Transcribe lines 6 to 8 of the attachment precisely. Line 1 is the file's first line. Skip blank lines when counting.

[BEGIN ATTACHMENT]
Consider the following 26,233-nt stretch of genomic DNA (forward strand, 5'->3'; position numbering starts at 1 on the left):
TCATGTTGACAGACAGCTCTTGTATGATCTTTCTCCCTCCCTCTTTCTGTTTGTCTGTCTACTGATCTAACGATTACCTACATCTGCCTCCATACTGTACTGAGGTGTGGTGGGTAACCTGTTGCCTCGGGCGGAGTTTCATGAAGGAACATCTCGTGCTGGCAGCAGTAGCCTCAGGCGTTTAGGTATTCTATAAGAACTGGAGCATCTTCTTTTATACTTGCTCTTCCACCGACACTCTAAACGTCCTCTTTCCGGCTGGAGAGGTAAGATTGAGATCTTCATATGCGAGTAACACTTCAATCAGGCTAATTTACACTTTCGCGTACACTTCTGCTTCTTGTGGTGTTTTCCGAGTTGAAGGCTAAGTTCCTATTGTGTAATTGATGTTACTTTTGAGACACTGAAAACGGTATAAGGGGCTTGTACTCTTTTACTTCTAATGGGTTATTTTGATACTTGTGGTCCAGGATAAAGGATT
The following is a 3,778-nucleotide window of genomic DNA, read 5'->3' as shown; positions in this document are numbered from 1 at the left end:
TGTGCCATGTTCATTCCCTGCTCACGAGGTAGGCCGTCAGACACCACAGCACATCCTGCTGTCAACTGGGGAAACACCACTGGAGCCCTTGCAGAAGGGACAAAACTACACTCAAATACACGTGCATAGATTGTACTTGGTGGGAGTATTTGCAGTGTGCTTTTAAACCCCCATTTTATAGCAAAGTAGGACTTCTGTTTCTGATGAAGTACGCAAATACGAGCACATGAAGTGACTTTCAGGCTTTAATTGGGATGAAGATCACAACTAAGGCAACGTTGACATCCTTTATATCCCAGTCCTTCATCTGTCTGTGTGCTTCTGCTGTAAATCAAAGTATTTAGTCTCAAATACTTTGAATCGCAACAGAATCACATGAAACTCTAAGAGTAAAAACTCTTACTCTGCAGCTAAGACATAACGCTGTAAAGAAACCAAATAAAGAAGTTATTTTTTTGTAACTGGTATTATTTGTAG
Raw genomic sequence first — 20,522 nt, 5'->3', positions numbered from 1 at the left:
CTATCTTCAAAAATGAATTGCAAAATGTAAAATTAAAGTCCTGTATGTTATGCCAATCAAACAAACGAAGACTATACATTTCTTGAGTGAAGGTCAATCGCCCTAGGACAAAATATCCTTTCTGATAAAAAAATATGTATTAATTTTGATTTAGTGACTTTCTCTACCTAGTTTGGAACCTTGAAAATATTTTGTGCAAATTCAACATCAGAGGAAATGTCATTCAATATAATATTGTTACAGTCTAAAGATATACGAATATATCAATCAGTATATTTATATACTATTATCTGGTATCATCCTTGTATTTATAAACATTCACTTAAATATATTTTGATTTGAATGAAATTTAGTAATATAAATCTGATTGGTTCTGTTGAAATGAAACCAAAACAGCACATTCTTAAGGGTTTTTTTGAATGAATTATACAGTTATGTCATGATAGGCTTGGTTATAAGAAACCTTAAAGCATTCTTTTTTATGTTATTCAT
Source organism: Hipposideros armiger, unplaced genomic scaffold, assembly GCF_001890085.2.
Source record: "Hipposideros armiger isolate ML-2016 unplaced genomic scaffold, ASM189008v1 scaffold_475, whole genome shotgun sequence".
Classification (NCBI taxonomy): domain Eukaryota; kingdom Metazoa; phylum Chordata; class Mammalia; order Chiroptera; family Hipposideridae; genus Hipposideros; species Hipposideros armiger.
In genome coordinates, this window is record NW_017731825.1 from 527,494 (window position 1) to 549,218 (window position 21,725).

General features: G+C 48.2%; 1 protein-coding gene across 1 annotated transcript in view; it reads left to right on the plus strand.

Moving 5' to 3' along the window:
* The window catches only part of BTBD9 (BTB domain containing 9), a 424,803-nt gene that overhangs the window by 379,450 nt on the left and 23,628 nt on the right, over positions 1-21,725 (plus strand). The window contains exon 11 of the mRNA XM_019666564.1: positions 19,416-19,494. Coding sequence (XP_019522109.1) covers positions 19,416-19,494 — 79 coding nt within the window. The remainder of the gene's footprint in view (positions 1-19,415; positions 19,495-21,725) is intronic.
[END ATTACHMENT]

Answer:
CTATCTTCAAAAATGAATTGCAAAATGTAAAATTAAAGTCCTGTATGTTATGCCAATCAAACAAACGAAGACTATACATTTCTTGAGTGAAGGTCAATCGCCCTAGGACAAAATATCCTTTCTGATAAAAAAATATGTATTAATTTTGATTTAGTGACTTTCTCTACCTAGTTTGGAACCTTGAAAATATTTTGTGCAAATTCAACATCAGAGGAAATGTCATTCAATATAATATTGTTACAGTCTAAAGATATACGAATATATCAATCAGTATATTTATATACTATTATCTGGTATCATCCTTGTATTTATAAACATTCACTTAAATATATTTTGATTTGAATGAAATTTAGTAATATAAATCTGATTGGTTCTGTTGAAATGAAACCAAAACAGCACATTCTTAAGGGTTTTTTTGAATGAATTATACAGTTATGTCATGATAGGCTTGGTTATAAGAAACCTTAAAGCATTCTTTTTTATGTTATTCAT
Source organism: Hipposideros armiger, unplaced genomic scaffold, assembly GCF_001890085.2.
Source record: "Hipposideros armiger isolate ML-2016 unplaced genomic scaffold, ASM189008v1 scaffold_475, whole genome shotgun sequence".